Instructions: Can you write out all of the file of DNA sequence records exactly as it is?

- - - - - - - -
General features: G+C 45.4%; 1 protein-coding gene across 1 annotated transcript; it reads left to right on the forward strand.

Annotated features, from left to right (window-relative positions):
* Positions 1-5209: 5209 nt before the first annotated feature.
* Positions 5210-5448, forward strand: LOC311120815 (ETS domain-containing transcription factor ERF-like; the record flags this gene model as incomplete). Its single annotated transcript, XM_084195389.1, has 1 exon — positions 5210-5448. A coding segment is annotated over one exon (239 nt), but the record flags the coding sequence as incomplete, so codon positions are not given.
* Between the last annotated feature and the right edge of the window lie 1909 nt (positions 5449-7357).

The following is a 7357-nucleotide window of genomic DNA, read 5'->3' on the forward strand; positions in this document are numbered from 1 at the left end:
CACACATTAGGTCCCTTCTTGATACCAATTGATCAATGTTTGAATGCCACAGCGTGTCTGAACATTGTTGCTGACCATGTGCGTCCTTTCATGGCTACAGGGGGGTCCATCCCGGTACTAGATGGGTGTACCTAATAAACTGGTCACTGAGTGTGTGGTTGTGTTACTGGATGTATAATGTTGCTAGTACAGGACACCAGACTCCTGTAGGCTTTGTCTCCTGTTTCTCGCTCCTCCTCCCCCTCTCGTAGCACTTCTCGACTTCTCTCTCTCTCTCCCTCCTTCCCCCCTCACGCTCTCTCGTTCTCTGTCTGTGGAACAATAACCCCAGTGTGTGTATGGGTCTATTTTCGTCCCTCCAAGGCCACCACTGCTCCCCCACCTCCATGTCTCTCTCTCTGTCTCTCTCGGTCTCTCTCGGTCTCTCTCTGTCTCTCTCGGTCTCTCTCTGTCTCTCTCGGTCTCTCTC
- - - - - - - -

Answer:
General features: G+C 45.4%; 1 protein-coding gene across 1 annotated transcript; it reads left to right on the forward strand.

Annotated features, from left to right (window-relative positions):
* Positions 1-5209: 5209 nt before the first annotated feature.
* Positions 5210-5448, forward strand: LOC311120815 (ETS domain-containing transcription factor ERF-like; the record flags this gene model as incomplete). Its single annotated transcript, XM_084195389.1, has 1 exon — positions 5210-5448. A coding segment is annotated over one exon (239 nt), but the record flags the coding sequence as incomplete, so codon positions are not given.
* Between the last annotated feature and the right edge of the window lie 1909 nt (positions 5449-7357).

The following is a 7357-nucleotide window of genomic DNA, read 5'->3' on the forward strand; positions in this document are numbered from 1 at the left end:
CACACATTAGGTCCCTTCTTGATACCAATTGATCAATGTTTGAATGCCACAGCGTGTCTGAACATTGTTGCTGACCATGTGCGTCCTTTCATGGCTACAGGGGGGTCCATCCCGGTACTAGATGGGTGTACCTAATAAACTGGTCACTGAGTGTGTGGTTGTGTTACTGGATGTATAATGTTGCTAGTACAGGACACCAGACTCCTGTAGGCTTTGTCTCCTGTTTCTCGCTCCTCCTCCCCCTCTCGTAGCACTTCTCGACTTCTCTCTCTCTCTCCCTCCTTCCCCCCTCACGCTCTCTCGTTCTCTGTCTGTGGAACAATAACCCCAGTGTGTGTATGGGTCTATTTTCGTCCCTCCAAGGCCACCACTGCTCCCCCACCTCCATGTCTCTCTCTCTGTCTCTCTCGGTCTCTCTCGGTCTCTCTCTGTCTCTCTCGGTCTCTCTCTGTCTCTCTCGGTCTCTCTC